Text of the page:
Zimbabwe’s national budget can surpass the $10 billion mark if the country fully exploits chrome and gold mineral deposits, Speaker of Parliament Jacob Mudenda has said.
BY TATIRA ZWINOIRA
The national budget has been averaging $4bn for the past three years.
In a post-budget seminar held by the Parliament of Zimbabwe yesterday in Harare, Mudenda said in reaching that goal, there was need to answer how to close the $6bn budget deficit against the usual $4bn revenue inflows.
“Our pre-budget stance was on domestic resource mobilisation. My firm belief is that through domestic resource mobilisation, Zimbabwe’s annual budget can surpass $10bn. I did not hear the budget pontificating on the sale of raw chrome, whose reserves are abundant in and around Kwekwe, which when properly extracted and marketed, can generate approximately $3bn annually,” he said.
“Let me hasten to share with you the disappointment I felt when I learnt of a company, which is being denied permission to export chrome finds, whose proceeds were estimated at between $2bn and $3bn. Why should we cut our nose to spite our face?”
Mudenda said another area, which could help in closing the $6bn gap, was a look at gold mining, but the 2017 National Budget did not provide adequate resources to Fidelity Printers to capacitate small-scale gold producers as had been proposed.
He said capacitating artisanal miners with $1bn, could raise no less than $3bn to the fiscus.
Mudenda said there was need to look into the possibility of delaying the $1,8bn debt repayment in order to support small scale miners, who delivered 42% of gold to Fidelity Printers last year.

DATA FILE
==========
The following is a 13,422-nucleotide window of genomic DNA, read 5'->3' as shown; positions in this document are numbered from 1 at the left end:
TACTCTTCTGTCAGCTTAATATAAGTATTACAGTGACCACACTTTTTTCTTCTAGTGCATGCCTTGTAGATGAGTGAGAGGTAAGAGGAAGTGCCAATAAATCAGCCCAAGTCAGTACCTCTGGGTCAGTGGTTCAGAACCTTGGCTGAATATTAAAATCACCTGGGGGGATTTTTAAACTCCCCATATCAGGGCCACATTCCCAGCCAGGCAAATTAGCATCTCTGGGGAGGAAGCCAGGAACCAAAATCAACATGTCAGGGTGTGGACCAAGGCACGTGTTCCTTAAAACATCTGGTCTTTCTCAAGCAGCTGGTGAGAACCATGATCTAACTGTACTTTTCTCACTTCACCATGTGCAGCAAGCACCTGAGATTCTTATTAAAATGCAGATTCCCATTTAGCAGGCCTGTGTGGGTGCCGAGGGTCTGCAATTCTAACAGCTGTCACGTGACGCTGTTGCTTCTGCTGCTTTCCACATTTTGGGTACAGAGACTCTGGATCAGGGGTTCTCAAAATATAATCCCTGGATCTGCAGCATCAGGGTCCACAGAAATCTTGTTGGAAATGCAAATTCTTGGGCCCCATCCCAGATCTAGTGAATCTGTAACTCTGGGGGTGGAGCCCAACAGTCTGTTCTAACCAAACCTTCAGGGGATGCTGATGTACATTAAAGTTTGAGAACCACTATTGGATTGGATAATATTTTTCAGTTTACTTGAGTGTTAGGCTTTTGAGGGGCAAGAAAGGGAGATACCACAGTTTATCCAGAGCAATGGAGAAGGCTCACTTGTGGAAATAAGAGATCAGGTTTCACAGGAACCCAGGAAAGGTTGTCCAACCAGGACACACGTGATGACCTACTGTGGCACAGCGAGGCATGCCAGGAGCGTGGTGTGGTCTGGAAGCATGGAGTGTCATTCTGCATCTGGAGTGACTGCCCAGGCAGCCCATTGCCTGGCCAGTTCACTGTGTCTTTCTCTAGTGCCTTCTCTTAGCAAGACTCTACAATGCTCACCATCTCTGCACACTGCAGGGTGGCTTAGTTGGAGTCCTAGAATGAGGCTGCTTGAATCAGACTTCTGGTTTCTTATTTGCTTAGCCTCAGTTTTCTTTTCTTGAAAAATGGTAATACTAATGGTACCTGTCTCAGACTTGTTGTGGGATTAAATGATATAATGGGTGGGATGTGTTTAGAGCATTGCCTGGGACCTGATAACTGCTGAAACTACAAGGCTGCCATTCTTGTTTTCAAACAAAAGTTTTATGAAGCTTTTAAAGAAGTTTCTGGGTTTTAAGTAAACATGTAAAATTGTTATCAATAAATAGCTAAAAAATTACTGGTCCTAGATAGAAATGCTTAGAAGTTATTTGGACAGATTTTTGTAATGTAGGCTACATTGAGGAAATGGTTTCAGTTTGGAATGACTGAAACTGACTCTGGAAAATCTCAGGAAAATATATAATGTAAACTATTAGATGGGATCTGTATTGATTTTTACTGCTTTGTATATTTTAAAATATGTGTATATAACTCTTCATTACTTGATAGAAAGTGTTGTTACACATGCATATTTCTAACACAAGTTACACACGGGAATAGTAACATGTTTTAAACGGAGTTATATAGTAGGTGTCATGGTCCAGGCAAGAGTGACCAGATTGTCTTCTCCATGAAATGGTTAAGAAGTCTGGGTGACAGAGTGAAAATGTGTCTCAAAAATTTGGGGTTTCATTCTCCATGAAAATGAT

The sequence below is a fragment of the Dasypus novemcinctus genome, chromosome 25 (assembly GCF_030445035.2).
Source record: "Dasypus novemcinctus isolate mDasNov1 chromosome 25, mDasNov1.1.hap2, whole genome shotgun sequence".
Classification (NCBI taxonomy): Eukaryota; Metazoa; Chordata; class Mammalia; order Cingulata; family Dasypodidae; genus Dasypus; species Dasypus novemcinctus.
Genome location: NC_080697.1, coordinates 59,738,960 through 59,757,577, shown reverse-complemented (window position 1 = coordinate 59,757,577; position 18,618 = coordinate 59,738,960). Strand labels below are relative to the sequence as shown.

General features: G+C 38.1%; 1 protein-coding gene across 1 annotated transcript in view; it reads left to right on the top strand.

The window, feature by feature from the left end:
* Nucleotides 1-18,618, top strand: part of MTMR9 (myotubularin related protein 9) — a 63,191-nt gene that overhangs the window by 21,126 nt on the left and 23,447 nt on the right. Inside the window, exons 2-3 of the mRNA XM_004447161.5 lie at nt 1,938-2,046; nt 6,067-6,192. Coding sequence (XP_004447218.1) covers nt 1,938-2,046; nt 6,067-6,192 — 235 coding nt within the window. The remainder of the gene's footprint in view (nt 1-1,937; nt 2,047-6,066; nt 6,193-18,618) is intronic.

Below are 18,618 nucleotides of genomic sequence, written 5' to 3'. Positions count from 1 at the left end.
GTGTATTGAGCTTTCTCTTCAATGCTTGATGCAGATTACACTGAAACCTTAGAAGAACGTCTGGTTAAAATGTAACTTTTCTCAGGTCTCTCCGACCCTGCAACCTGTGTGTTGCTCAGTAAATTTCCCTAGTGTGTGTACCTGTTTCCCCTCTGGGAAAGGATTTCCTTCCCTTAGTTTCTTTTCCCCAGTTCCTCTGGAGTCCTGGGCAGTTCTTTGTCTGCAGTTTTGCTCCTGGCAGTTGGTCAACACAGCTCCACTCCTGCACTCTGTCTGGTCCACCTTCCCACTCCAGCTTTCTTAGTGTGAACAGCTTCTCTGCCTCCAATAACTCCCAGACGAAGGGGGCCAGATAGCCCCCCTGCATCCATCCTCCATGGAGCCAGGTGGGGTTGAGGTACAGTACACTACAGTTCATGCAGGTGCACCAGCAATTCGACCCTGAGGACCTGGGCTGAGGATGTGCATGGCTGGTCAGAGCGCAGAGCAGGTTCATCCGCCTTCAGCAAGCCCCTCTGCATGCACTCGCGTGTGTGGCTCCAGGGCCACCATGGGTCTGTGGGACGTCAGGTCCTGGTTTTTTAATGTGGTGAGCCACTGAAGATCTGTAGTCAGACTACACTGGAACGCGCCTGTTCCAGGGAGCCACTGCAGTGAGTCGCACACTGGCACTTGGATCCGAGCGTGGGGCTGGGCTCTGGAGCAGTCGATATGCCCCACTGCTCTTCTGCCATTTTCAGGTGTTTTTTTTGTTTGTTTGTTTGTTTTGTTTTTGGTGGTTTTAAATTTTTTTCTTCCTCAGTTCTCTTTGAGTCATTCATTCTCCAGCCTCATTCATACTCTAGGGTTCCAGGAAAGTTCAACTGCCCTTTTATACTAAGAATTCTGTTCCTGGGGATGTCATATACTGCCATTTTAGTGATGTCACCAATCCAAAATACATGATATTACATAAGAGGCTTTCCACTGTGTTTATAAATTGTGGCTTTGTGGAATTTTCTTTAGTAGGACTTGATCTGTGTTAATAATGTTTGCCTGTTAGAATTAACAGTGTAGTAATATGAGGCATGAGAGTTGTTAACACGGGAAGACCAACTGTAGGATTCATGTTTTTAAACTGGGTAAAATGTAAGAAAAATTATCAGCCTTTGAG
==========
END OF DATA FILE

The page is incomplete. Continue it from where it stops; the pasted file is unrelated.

In 2015, Zimbabwe agreed to pay its combined $1,8bn to the three preferred creditors — the International Monetary Fund (IMF), the World Bank and the African Development (AfDB) — to unlock fresh lines of capital.
Zimbabwe has already repaid the IMF overdue obligation and hopes to clear the World Bank and AfDB’s arrears by April.
During the examination of Finance minister Patrick Chinamasa’s 2017 National Budget, legislators cited corruption as the reason the exploitation of minerals was not being explored.
“I am deeply concerned that the budget did not do justice to the exploration of Zimbabwe’s vast mineral resources, especially along the Great Dyke. Our knowledge of our mineral wealth underground should facilitate the securitisation of our minerals on a back-to-back loan against a mineral concession or going the route of outright sale of some concessions on a pre-payment basis,” Mudenda said.
Labour and Economic Development Research Institute of Zimbabwe director, Godfrey Kanyenze said the budget was doomed from the start, as the bulk of the revenue would go towards recurrent expenditure.
“We need to balance our books, therefore, we need to prioritise the things for national development,” he said.
Zimbabwe’s wage bill is 91% of the budget, with Treasury only left with 9% of the $4bn budget to use on government expenditure.